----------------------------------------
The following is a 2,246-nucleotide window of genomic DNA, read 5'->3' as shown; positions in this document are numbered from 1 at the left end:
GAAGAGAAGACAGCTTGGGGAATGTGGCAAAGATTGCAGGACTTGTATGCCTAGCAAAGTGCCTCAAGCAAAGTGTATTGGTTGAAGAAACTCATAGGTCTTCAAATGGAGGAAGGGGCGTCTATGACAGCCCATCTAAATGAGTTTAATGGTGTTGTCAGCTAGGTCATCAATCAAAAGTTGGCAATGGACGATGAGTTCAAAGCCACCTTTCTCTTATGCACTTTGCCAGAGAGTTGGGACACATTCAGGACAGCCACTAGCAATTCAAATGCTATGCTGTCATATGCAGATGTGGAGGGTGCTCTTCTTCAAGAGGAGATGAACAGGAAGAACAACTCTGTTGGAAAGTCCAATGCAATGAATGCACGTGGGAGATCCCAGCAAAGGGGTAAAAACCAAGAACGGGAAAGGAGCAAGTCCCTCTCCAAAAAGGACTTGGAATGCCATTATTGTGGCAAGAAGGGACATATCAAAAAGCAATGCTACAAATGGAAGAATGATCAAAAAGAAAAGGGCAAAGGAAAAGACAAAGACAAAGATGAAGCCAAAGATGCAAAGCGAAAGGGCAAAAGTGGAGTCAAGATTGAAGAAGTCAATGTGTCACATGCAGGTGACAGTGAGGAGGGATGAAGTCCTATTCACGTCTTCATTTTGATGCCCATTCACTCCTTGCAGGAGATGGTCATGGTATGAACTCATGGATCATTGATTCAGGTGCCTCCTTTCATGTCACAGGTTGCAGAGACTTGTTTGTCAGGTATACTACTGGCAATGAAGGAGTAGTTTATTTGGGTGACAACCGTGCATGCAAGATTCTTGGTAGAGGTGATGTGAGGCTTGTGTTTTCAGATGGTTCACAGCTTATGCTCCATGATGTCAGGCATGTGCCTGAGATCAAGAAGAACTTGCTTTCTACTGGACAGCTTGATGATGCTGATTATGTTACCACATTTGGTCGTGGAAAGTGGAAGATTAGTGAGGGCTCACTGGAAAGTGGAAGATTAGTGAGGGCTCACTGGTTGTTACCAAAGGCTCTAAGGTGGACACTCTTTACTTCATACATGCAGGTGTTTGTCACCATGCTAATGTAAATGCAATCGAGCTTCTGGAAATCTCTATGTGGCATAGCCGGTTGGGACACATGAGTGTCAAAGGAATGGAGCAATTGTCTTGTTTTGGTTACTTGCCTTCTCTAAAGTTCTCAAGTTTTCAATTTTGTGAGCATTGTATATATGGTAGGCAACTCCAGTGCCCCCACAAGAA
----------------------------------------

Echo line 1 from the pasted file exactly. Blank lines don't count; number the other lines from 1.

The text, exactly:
The following is a 2,246-nucleotide window of genomic DNA, read 5'->3' as shown; positions in this document are numbered from 1 at the left end: